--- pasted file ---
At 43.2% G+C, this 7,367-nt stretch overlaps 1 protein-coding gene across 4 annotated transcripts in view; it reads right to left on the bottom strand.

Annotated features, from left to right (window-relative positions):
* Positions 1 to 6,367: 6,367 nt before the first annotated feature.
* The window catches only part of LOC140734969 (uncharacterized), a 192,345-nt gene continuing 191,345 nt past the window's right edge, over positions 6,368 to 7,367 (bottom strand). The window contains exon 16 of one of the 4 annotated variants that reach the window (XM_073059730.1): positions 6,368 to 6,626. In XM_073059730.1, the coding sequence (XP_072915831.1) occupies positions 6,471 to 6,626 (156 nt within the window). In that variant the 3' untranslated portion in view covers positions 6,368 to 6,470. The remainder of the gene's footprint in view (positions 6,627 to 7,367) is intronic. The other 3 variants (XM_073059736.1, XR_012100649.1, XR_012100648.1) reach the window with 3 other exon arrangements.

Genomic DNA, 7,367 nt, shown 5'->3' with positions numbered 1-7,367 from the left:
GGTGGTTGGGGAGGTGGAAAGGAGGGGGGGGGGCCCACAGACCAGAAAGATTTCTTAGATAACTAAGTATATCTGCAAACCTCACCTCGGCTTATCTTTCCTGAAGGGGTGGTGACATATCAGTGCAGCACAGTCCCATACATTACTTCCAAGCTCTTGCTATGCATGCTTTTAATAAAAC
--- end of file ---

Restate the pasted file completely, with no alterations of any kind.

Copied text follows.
At 43.2% G+C, this 7,367-nt stretch overlaps 1 protein-coding gene across 4 annotated transcripts in view; it reads right to left on the bottom strand.

Annotated features, from left to right (window-relative positions):
* Positions 1 to 6,367: 6,367 nt before the first annotated feature.
* The window catches only part of LOC140734969 (uncharacterized), a 192,345-nt gene continuing 191,345 nt past the window's right edge, over positions 6,368 to 7,367 (bottom strand). The window contains exon 16 of one of the 4 annotated variants that reach the window (XM_073059730.1): positions 6,368 to 6,626. In XM_073059730.1, the coding sequence (XP_072915831.1) occupies positions 6,471 to 6,626 (156 nt within the window). In that variant the 3' untranslated portion in view covers positions 6,368 to 6,470. The remainder of the gene's footprint in view (positions 6,627 to 7,367) is intronic. The other 3 variants (XM_073059736.1, XR_012100649.1, XR_012100648.1) reach the window with 3 other exon arrangements.

Genomic DNA, 7,367 nt, shown 5'->3' with positions numbered 1-7,367 from the left:
GGTGGTTGGGGAGGTGGAAAGGAGGGGGGGGGGCCCACAGACCAGAAAGATTTCTTAGATAACTAAGTATATCTGCAAACCTCACCTCGGCTTATCTTTCCTGAAGGGGTGGTGACATATCAGTGCAGCACAGTCCCATACATTACTTCCAAGCTCTTGCTATGCATGCTTTTAATAAAAC